"These are good people who can't get work and whose lives are cast to the streets in large cities and small towns," Sanchez said. "It's a disgraceful injustice."
Sabrina Marcus Taraboletti echoed Sanchez's testimony as she described what happened when she told her superiors in the United States Space Program that she would be changing her sex from male to female. Although Taraboletti had served as an engineer for the program for 20 years, she was fired six weeks after her announcement; just like the three individuals before her.
Taraboletti blamed their failure on the absence of formal transgender policies or procedures at the space center.
"My future, therefore, was left up to the interpretation of people who have no education in transgender issues or needs," she said.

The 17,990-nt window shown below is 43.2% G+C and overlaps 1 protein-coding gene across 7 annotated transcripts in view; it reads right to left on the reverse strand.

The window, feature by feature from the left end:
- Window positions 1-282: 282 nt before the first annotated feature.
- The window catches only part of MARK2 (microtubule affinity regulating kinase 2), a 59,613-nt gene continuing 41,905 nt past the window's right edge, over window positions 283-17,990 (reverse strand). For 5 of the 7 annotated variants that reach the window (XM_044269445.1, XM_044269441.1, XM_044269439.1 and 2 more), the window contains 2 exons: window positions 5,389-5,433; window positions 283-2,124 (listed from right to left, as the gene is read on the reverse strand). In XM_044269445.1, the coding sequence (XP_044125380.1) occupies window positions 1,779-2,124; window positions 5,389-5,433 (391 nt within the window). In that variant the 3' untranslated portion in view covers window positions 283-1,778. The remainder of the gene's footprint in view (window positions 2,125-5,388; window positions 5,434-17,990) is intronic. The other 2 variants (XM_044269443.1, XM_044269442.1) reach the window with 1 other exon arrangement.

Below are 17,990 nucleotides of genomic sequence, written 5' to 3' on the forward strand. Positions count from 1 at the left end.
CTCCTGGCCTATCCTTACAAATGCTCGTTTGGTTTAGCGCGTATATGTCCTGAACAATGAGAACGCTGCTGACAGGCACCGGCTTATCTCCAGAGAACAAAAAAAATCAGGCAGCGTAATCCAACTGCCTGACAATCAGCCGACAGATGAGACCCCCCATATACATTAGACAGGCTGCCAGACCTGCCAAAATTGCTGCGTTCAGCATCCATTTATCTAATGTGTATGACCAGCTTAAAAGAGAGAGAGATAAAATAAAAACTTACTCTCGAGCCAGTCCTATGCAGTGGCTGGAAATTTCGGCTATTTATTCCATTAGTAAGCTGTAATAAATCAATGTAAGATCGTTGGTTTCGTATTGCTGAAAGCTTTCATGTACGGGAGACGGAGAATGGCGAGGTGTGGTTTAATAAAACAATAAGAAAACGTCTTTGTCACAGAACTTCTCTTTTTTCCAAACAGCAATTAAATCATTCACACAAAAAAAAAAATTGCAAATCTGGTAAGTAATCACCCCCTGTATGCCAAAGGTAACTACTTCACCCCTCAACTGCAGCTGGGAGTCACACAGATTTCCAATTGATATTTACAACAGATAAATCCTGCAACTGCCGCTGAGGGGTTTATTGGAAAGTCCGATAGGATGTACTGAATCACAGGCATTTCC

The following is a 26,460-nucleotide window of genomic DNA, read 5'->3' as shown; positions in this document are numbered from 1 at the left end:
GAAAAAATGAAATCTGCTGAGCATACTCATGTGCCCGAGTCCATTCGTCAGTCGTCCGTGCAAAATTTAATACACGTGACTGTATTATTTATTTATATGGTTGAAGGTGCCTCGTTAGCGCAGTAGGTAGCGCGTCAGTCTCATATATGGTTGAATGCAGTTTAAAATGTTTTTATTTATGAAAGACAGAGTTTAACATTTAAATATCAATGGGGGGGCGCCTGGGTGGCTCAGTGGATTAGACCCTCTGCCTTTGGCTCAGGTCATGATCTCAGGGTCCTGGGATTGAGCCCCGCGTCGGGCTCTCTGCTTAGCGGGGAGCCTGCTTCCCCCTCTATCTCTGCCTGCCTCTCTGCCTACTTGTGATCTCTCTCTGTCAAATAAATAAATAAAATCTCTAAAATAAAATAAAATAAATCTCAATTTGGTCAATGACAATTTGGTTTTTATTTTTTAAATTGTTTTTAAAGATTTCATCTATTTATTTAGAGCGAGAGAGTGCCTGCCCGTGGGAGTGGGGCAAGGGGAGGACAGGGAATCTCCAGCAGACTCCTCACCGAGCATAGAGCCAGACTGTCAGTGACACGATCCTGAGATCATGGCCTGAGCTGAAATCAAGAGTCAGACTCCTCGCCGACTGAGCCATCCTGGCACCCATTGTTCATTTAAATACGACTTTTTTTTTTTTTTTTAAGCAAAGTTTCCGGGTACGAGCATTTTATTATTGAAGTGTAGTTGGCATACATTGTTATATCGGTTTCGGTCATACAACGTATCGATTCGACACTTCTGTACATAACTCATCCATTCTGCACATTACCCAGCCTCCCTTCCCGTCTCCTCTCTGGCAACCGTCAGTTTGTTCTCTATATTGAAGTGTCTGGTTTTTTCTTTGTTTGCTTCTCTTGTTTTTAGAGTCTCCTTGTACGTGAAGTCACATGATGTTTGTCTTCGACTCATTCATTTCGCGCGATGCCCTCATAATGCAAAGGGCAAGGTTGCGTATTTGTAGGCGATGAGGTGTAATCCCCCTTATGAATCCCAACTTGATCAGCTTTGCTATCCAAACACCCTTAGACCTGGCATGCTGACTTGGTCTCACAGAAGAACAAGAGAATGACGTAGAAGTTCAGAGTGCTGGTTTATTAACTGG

A few members of the panel voiced concern over such legislation.
JC Miller, a lawyer at Thompson Hine in Washington, D.C., said while it is critical to recognize diversity and protect employees, to do so is expensive. She said any statute imposed by Congress would overburden business owners and likely leave them vulnerable to lawsuits.
"As any legislation that mandates a change in the workplace is disruptive," Miller said, "that disruption should be kept to a minimum."
Miller urged Congress either not to interfere with employer/employee relations or to make its bill highly specific in language and definitions.
Congressman Frank directly addressed the argument that passing another law may be unnecessary or disruptive.
Offering emotional testimony laden with personal reflections, Frank urged his fellow members of Congress to cease the denial of human rights to lesbian, gay, bisexual and transgender citizens and to work diligently to protect them.
"We are talking about responding as a compassionate society," he said. "These individuals are not now protected by the law. Can't you help them?"